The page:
Leading up to the release on Friday of John Carter, Disney-owned Marvel Comics has published a four-issue miniseries by fan-favorite creators Peter David and Luke Ross which tells the story of the run-up to the film.
In John Carter: World of Mars, David and Ross craft a story that serves to establish a gritty, dangerous world of Mars and a badass Dejah Thoris, a heroine in her own right that helps to lift the character beyond the typical adventure-movie princess. To all of those who were wondering where the strong, well-developed female characters in comics are, here's a great graphic novel to hand to the teenage girl on your Christmas list. Just be sure she doesn't confuse it with those other Dejah Thoris comics...!
Even so, it's really the story of Sab Than, the Prince of Zodanga, who rises to power after a series-long, fruitless pursuit of Dejah Thoris during which he repeatedly catches up with the Princess of Helium only to be bested by her in combat and/or evaded, again and again. It's a frustrating journey for Sab Than, to be sure, but it's ironically not the thing that drives him to the brink and delivers him into the course of the film's story as the dangerous villain he is by the time John Carter of Earth arrives.
He's a compelling antagonist because it's hard to call him a villain. Minor tweaks to this miniseries and he could have been a hero, his final act of madness spun as a crowning moment of awesome. David plays the scene perfectly so that, even as readers know what it means for the future of the characters, you find yourself rooting for him a little bit.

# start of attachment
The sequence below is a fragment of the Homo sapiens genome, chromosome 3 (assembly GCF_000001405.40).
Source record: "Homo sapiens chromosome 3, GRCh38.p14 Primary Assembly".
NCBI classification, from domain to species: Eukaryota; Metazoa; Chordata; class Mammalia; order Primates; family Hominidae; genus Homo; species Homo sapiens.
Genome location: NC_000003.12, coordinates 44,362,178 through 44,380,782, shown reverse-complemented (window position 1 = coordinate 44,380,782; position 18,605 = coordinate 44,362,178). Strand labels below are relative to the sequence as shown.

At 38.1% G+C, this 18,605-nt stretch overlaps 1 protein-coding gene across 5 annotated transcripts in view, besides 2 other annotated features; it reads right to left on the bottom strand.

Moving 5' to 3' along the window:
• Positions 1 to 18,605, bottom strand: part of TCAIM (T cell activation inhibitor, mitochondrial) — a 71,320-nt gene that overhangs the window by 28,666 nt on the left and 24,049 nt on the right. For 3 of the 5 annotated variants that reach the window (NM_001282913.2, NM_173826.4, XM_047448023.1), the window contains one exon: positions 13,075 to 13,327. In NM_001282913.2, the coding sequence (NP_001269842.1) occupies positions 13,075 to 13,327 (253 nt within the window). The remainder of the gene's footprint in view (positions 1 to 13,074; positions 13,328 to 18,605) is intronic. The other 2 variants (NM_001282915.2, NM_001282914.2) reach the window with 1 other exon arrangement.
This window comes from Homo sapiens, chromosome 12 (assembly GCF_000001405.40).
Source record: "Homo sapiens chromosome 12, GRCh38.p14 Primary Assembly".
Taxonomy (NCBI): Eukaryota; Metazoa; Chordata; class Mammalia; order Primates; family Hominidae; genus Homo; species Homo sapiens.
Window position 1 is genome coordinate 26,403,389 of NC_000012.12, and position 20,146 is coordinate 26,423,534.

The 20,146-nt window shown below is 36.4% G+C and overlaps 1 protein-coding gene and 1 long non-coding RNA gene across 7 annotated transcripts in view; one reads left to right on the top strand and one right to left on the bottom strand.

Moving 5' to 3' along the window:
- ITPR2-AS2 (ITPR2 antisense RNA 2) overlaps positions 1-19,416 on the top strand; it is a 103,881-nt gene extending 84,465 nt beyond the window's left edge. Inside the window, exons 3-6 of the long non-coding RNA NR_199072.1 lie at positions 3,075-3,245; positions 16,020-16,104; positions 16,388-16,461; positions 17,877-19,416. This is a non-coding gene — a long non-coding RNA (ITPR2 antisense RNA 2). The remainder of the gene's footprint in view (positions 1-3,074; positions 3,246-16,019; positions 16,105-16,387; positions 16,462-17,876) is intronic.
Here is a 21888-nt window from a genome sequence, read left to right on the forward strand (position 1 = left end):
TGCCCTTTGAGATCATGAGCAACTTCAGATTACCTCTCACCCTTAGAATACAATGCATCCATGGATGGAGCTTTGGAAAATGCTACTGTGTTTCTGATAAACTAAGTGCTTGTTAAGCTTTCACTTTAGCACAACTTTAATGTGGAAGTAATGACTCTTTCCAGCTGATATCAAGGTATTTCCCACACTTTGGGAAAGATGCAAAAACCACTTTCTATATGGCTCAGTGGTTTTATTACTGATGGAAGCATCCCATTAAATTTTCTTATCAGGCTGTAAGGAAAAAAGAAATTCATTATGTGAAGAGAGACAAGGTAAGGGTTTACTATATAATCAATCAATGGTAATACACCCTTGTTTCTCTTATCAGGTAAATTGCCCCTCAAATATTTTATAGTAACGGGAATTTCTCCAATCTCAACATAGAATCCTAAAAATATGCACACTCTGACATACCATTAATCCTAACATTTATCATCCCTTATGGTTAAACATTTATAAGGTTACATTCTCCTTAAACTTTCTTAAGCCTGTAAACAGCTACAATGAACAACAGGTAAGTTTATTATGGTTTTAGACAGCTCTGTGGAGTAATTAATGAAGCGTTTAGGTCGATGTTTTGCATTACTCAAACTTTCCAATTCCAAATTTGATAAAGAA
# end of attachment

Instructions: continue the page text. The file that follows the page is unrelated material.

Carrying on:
The dialogue works well, too--there's a kind of regal, old-school feeling to it that makes sense coming out of the mouths of characters created by Tarzan mastermind Edgar Rice Burroughs, but David (who has always had a hell of an ear for dialogue) updates it somehow without necessarily feeling like that's what he's done. There's something unexplainable about how it works, but it does, and well.
Ross's focus is on storytelling and action, and feels more like a Vertigo title than the slick, Marvel movie tie-in that you expect when you first crack an issue. It is, in fact, a bit reminiscent of Ross's work with Ron Marz on Samurai: Heaven and Earth, except that this has an even less "polished" look than did Shiro's 18th Century story. The look both fights a bit with the source material (as these are, after all, characters who have been designed with a sleekly-animated big-budget film in mind) and fits it perfectly, giving the book an edge and a sense of the barbaric and foreboding that--to pick on another film franchise for a minute--the Star Wars prequels lacked in their enthusiasm to show off how much cool stuff they could make.0comments
The characters themselves are refreshingly different from previous interpretations of the John Carter mythos in comics, and that's not all to be laid at the feet of the Disney animators who did the character turnarounds. The way they move and interact on the page is different from anything we've seen yet in promotional materials for the film, with combat sequences that have a choppy, brutal sense of motion that brings to mind something more like Psycho than anything we've seen in John Carter director Andrew Stanton's previous work.
As with any licensed property, and especially any film adaptation, the book isn't perfect--but in a world of decompressed storytelling, this is a tale where events often jump forward in such a way that you wonder whether the four-issue miniseries may have benefited from another issue or two, and whenever you're left wishing there were more, the creators have done something right. This book is good. And not just "good, for a movie tie-in." It's a really entertaining comic.